OK, this one is a little different from the rest, too. But you can’t hear it without thinking, “Guys from Omaha. Yep.” And you can get that sentence out exactly twice before that same lick comes back.

It’s the whole album, and it never gets played, and this is why. Though they are still touring, music venues, Hard Rock hotels, festivals, cruises, so this works for some people. But it’s never worked for me.

Tomorrow: No music, more apples, and a bike ride!


26
Oct 22

Scenes from a walk

Just about the time you get inside, get the shoes off, get the stuff out of your pockets and all that stuff, take your coat and tie off and put some lazy clothes on it is time to sit down. Then you can sit down. And a moment or two after that it is time for a walk.

You’d almost think it’s deliberate, but it’s not. The sun is on the clock, and dusk brings a chill, so if you’re gonna go outside, doing it six minutes after you get to the house and 45 seconds after you sit on the sofa is the right time to do it.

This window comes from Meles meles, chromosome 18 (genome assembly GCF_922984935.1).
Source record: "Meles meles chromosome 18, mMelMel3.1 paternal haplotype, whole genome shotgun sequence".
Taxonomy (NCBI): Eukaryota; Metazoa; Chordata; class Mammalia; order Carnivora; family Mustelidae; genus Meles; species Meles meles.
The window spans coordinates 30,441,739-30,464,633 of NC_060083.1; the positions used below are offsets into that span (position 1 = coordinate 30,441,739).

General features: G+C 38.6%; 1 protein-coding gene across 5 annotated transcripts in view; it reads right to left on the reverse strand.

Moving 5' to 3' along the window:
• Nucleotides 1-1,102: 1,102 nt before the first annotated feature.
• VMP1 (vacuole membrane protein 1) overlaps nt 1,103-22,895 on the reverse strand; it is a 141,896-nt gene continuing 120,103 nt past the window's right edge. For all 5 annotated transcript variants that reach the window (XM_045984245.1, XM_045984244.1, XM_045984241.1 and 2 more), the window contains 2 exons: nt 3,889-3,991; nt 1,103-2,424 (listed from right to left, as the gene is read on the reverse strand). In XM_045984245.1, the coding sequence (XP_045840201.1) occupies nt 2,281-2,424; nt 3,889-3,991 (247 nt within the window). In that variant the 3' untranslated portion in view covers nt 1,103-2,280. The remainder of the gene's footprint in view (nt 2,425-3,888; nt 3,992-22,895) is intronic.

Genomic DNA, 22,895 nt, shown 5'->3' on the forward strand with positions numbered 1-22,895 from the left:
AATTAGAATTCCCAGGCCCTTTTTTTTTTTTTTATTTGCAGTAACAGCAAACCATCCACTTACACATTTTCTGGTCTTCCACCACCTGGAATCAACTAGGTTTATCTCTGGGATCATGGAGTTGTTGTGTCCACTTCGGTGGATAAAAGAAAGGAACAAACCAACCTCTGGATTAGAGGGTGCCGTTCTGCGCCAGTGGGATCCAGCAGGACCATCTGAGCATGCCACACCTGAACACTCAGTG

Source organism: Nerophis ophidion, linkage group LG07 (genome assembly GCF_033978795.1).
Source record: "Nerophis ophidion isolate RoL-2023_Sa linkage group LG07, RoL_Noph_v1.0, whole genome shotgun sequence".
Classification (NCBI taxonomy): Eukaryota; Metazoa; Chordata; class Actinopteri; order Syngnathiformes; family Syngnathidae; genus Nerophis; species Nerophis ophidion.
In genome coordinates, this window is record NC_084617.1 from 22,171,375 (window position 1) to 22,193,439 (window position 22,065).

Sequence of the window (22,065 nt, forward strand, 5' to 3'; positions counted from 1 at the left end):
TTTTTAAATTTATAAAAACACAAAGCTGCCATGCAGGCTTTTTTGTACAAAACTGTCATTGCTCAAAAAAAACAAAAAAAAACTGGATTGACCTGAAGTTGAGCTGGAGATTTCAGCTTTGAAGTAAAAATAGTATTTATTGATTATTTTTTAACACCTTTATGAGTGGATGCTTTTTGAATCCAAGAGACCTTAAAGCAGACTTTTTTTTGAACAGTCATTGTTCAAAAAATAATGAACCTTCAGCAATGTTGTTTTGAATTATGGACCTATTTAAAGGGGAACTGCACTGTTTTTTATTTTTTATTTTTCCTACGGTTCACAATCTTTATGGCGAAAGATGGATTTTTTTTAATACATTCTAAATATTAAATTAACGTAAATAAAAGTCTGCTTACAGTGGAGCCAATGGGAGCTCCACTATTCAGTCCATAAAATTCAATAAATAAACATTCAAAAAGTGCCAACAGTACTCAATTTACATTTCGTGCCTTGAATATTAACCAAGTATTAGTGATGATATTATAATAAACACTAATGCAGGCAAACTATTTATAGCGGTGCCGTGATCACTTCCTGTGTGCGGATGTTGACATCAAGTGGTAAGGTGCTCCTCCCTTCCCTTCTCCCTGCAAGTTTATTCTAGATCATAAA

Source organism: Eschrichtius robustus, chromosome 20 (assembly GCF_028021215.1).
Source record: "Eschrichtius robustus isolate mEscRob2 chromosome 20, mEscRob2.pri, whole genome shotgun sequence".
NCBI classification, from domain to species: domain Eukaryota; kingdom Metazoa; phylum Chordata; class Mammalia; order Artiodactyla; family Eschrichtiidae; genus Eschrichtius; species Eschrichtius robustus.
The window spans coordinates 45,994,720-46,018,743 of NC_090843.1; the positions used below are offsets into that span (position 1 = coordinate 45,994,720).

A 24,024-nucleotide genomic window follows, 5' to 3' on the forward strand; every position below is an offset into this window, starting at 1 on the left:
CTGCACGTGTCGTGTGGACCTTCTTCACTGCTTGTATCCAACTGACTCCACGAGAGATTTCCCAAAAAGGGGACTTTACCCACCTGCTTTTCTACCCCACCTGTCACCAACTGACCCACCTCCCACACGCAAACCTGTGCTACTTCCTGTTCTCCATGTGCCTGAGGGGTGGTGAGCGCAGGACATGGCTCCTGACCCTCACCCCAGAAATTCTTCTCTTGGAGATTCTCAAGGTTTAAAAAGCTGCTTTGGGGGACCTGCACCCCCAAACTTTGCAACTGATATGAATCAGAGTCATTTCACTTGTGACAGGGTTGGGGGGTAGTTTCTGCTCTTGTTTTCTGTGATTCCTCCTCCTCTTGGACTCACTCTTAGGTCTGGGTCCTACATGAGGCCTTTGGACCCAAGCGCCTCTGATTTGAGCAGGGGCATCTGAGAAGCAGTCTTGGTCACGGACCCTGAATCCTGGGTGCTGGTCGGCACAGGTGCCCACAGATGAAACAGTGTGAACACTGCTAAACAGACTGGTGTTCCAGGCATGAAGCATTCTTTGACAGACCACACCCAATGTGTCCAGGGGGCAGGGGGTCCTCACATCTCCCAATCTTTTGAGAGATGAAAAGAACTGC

Gives you good views, at least. My apologies for walking into someone’s yard for this on.

This sycamore was ready for its closeup.

Just two minutes later, and 180 degrees the other direction.

Direct light this time of the year is fairly dynamic. One last hurrah before everything is diffused in clouds, I guess.

That’s one big leaf!

Yeah, this one is a little blurry, I guess, but that’s how you remember the leaf turn anyway. It’s a mass of color, more than the separate leaves. They only count up there in the altogether.

Down here, you might look at them a bit differently.

But you can’t do that unless you go on the walk.

Let’s briefly return to the Re-Listening Project. Of course, we just spent a whole post on this yesterday, but if we get in one more right here I’ll be caught up for the moment. Today’s installment was at least a contemporary record when I bought it, though it was probably still part of this batch purchase. But I listened to it a lot more because it was the music of the moment, and, in 1996, the harmonica had a moment.

This was Blues Traveler’s fourth album, and it’s the one that has the songs you know. They’re still doing it, by the way. Their 15th studio album came out just last year, did you know that?